New York’s Asian American “band of brothers” all defeated in Tuesday’s Democratic primary

Tim Wu was defeated in Tuesday's Democratic primary for the party's Lt. Governor nomination. (Photo credit: Photograph: Linda Nylind / Guardian).
Tim Wu was defeated in Tuesday’s Democratic primary for the party’s Lt. Governor nomination. (Photo credit: Photograph: Linda Nylind / Guardian).

Over this past week, I’ve been covering the New York Democratic primary, where three Asian American men — Tim Wu, John Liu and SJ Jung — were vying for the party’s nomination for Lt. Governor and various State Senate seats respectively.

Last week, I wrote about Lt. Governor candidate Tim Wu, an unconventional and anti-establishmentarian progressive best known for coining the term “net neutrality” who was campaigning as independent gubernatorial hopeful Zephyr Teachout’s running-mate on a platform of stopping the proposed billion dollar merger between Comcast and Time Warner cable, and other digital rights issues. Disregarded as a longshot candidate for most of the summer, Wu’s campaign gained sudden and significant momentum in the days leading up to yesterday’s primary vote, leading some to suggest that Wu might either win the party’s Democratic nomination outright or replace his mainline Democrat opponent — Kathy Hochul — on the Cuomo ticket; either scenario would have made Timothy Wu a near shoo-in as the first Asian American to hold elected state-wide office in New York.

In the midst of his sudden publicity, Wu publicly endorsed a cadre of Asian American Democratic underdogs — terming the three of them a “band of brothers” — last Tuesday: career politician John Liu and political newcomer SJ Jung, both running to unseat incumbent (White) Democrats in the State Senate.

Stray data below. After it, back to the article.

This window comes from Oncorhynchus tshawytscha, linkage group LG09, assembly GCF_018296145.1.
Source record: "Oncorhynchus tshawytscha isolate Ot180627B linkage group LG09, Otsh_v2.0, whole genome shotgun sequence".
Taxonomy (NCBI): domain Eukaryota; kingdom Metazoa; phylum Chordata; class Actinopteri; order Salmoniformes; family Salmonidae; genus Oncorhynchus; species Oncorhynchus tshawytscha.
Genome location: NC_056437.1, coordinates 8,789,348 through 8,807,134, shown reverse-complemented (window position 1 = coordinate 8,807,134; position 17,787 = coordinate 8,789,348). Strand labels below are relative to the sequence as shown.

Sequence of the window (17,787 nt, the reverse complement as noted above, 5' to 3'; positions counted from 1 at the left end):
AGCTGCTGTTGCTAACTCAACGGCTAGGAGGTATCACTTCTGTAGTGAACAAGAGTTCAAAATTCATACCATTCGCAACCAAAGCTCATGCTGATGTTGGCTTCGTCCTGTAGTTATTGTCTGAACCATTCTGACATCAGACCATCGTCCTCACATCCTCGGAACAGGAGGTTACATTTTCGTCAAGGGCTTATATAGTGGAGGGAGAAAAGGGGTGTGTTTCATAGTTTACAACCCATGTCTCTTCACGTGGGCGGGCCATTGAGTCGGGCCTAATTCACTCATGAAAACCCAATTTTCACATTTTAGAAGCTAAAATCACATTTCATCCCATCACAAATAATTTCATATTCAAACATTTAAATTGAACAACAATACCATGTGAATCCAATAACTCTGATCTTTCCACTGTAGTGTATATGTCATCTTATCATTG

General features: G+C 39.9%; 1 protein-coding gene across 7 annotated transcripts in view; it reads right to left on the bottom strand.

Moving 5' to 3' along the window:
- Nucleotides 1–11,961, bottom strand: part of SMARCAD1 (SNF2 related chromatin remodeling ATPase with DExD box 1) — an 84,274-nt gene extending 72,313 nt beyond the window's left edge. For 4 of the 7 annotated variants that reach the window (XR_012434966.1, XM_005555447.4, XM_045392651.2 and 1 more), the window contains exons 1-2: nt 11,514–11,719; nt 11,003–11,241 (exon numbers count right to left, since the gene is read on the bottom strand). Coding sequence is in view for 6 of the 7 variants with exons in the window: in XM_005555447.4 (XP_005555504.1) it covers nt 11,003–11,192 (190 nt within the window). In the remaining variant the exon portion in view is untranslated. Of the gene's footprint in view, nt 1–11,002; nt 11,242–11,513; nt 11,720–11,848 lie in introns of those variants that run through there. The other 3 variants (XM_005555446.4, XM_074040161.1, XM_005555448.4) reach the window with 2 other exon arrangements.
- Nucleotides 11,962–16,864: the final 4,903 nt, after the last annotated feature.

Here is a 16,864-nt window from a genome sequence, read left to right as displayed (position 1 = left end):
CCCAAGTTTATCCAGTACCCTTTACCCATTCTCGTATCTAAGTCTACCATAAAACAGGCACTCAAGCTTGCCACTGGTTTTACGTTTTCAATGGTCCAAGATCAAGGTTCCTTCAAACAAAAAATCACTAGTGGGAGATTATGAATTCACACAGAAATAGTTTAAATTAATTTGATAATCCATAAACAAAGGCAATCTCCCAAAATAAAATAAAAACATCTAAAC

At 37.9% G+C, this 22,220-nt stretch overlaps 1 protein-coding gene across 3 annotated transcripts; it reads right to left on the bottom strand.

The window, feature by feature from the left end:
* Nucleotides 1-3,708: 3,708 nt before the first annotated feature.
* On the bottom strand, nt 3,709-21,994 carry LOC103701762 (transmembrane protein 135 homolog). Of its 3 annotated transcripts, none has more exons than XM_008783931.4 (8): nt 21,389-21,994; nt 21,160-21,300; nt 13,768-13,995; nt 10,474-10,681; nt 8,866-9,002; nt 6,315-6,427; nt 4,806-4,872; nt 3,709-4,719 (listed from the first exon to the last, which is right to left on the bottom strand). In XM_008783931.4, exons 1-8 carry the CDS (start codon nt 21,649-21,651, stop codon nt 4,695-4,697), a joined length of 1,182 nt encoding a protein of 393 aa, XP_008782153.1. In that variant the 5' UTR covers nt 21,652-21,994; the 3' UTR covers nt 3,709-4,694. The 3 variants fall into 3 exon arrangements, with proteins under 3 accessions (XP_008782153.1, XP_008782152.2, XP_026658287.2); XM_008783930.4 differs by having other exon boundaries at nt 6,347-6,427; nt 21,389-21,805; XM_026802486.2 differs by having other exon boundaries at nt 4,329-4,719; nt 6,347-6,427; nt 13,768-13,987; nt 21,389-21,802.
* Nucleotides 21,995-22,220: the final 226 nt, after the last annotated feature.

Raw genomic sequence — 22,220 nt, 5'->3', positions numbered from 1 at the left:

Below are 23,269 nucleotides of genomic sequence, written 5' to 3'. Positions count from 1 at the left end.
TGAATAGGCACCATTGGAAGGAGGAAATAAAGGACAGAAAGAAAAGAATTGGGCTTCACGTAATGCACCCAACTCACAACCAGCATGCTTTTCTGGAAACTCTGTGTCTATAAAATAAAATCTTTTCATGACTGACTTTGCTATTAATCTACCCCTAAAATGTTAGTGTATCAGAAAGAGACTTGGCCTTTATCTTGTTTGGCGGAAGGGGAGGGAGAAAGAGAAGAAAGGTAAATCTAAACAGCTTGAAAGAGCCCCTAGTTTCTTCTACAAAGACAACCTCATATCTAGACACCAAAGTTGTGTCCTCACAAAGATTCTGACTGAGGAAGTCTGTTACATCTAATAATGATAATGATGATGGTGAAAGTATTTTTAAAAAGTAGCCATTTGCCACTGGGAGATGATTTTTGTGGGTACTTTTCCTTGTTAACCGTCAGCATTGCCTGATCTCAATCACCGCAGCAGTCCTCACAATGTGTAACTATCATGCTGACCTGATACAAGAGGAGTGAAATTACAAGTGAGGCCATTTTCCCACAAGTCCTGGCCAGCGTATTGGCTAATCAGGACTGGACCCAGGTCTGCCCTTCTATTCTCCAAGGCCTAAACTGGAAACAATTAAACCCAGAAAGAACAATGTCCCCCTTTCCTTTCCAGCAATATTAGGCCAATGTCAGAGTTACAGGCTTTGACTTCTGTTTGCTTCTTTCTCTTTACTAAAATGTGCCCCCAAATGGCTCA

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The Wu/Liu Divide: NY Asian American politicians caught in the crossfire of a Dem upheaval

John Liu during his term as City Comptroller. (Photo credit: Jonathan Fickies / Bloomberg)
John Liu during his term as City Comptroller. (Photo credit: Jonathan Fickies / Bloomberg)

Late last week, I wrote about New York Lt. Governor candidate Tim Wu’s endorsement of State Senator hopeful John Liu’s campaign. Both men are Taiwanese American politicians; in his endorsement, Wu called Liu and another Asian American State Senate candidate, SJ Jung, Asian American “underdogs” and a “band of brothers”. Wu cited the persistent underrepresentation of Asian Americans in New York’s political leadership in saying, “We could use a stronger Asian-American voice in the legislature.”

Liu responded with a scathing and abrupt rejection of Wu’s endorsement, saying,

“Just to be clear: I do not know this person, I have not met this person and I’m not interested in accepting endorsements from people I have never heard of before.”

This story had me equal parts baffled and titillated: one Asian American politician publicly slapping away the hand of another?

What could possibly cause John Liu, a man who at one time championed stronger Asian American voices within elected office, to eschew the support of a fellow Asian American “brother”? Why haven’t Asian American political representatives come out in support (even begrudging support) for Tim Wu, a man with a legitimate shot at being New York’s first Asian American elected to statewide office?

What the heck?!?

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NY State Senate candidate John Liu rejects Lt. Gov candidate Tim Wu’s endorsement

John Liu in Manhattan in 2012. ( Photo credit: Benjamin Chasteen/Epoch Times)
John Liu in Manhattan in 2012. ( Photo credit: Benjamin Chasteen/Epoch Times)

This is virtually unheard of in political campaigns. This is a big frickin’ deal.

Former NYC Comptroller and City Councilman, and current candidate for NY State Senate John Liu, has openly rejected an endorsement from fellow Taiwanese American New York political hopeful Tim Wu, who is a rising rock star in the state’s Lt. Governor’s race. Democratic voters will be choosing between Wu and  establishment candidate Kathy Hochul on September 9th in the Democratic primary for the Lt. Governor’s race.

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